Let us pray not only that the truth will be uncovered and justice be done, but also that the wounds of all involved, and all those affected by the media coverage, will be healed.

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Catholicism is Impossible

“Baby Jesus” by Jennifer Hickey

Earlier this week a friend of mine shared an article on Facebook, written by Melinda Selmys of Catholic Authenticity on Patheos. In the blog she describes some of the challenges surrounding the use of NFP, particularly the issues that arise when the risk of an unintended pregnancy are so high as to be unacceptable, but abstaining from sexual intercourse is not conducive to mental and emotional health. A priest told her in essence to try her best, and if she failed to know that she really was trying and to leave it in God’s hands. She describes the mind games encouraged by this situation, saying:

“What it meant was that I was in a position where I couldn’t have a realistic discussion about what I actually wanted in my sex life… but provided I was responding to seduction, swept away by my passions, or just doing it because I felt pressure it wasn’t really my fault.”

I recognize this mind game in my own life. To pick one example, let’s say I have composed a particularly biting and sarcastic email, deliberately not giving myself time to think, stifling that nagging feeling that maybe I should reconsider or at least wait a few hours, and pushed the send button before I could come to my senses. Later on in the throes of regret I told myself it was “in the heat of anger.” It wasn’t. I wanted to be cruel, and I encouraged and hid behind a feeling of anger to make that cruelty possible, and now I allow myself enough regret to make me feel I am not so uncharitable after all.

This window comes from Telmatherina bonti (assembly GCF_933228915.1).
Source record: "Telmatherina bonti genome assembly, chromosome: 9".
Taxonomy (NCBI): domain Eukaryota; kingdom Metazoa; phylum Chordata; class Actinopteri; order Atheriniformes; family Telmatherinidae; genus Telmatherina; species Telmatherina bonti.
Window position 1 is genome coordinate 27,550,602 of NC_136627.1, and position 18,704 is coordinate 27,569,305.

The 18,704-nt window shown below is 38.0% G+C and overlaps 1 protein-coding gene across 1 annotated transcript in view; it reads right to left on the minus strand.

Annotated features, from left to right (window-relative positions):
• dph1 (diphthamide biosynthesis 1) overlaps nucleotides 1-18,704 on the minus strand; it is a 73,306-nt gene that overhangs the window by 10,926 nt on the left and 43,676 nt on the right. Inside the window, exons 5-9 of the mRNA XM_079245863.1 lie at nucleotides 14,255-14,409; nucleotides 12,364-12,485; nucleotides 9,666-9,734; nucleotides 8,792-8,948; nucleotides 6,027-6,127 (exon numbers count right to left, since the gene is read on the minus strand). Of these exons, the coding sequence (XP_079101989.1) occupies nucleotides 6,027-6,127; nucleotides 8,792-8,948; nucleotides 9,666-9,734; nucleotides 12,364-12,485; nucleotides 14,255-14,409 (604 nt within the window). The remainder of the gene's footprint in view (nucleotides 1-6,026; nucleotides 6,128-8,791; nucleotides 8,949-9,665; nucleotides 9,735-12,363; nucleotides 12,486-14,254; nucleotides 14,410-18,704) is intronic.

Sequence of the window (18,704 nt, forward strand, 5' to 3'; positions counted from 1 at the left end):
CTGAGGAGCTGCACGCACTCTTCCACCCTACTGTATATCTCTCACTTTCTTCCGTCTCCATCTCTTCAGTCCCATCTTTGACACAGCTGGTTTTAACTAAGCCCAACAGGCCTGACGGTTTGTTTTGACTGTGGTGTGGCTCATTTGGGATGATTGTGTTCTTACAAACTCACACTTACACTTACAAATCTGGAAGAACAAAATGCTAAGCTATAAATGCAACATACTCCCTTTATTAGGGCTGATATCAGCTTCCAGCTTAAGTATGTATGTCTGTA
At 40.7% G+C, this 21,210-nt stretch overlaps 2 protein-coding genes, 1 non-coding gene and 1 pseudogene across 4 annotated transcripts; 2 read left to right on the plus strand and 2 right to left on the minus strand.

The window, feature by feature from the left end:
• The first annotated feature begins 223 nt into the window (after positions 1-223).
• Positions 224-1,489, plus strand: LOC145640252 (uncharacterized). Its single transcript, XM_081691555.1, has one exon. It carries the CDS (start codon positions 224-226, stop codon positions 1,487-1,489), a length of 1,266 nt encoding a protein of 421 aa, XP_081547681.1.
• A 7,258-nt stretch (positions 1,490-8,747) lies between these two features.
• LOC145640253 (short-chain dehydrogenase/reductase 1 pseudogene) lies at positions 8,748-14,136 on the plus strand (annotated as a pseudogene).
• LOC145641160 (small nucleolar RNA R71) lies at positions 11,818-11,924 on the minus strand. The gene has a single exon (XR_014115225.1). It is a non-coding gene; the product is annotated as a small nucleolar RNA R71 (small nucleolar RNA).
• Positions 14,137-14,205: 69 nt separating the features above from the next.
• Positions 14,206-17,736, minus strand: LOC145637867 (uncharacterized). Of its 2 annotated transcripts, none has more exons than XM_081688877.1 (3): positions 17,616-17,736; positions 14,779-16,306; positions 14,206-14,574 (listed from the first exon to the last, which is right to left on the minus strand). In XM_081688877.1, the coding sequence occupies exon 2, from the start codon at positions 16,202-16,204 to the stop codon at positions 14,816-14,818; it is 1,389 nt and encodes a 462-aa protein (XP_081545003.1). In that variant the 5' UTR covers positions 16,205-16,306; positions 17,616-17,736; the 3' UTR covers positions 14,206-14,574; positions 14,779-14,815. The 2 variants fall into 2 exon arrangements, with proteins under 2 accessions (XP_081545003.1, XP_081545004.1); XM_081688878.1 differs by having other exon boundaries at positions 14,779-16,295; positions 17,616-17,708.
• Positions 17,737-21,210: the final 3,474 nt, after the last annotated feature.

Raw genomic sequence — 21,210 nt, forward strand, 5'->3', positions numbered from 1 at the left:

She goes on to say:

“–the attitude that I generally find in Catholic chastity culture… external circumstances are always the Cross that God is calling you to bear. Internal weakness, on the other hand, is natural. Everybody stumbles. It’s a dirty little secret that almost nobody actually practices the teaching. It’s understood that you are going to succumb to passion, that “frequent recourse to the confessional” will be necessary. That if you’re actually rigid enough to follow the teaching as you profess it, well,  probably that would be harmful. But nobody actually does that.”
I do not know if the author actually believes this statement of the “dirty little secret” of NFP, i.e. that no one actually practices it strictly. The comment boxes, both on the particular Facebook thread I read, and on the article itself, contained both rebuttals and affirmations of it. In any event, I don’t want to turn this into an NFP blog. For what its worth, my wife and I practice NFP, it doesn’t seem to cause us too much stress (Deo Gratias), and I don’t think I have ever come across this “Catholic chastity culture” she references, so my two cents on the topic would likely be neither here nor there.

Rather, I want to address the unspoken assumption at the heart of some of the comments, and of much of the debate around (insert hot button topic of sexual ethics in the Church today). NFP is one such arena, but I have personally heard this argument used more frequently in regards to debates around homosexual behaviors and lifestyles, and reception of sacraments by divorced and cohabitating couples. Very few are even talking about what I consider to be the real epidemic, that of pornography within the Church. The argument goes something like this:

“Sure the Church teaches X, Y and Z. But that is not what people actually do. Lots of great Catholics do exactly the opposite and they are still good people, and it’s just a shame that they can’t be more open about it until the oppressive, backwards Church changes her teaching to reflect how people actually practice.”
The problem is that this thinking is 100% wrong-headed. It is exactly backwards.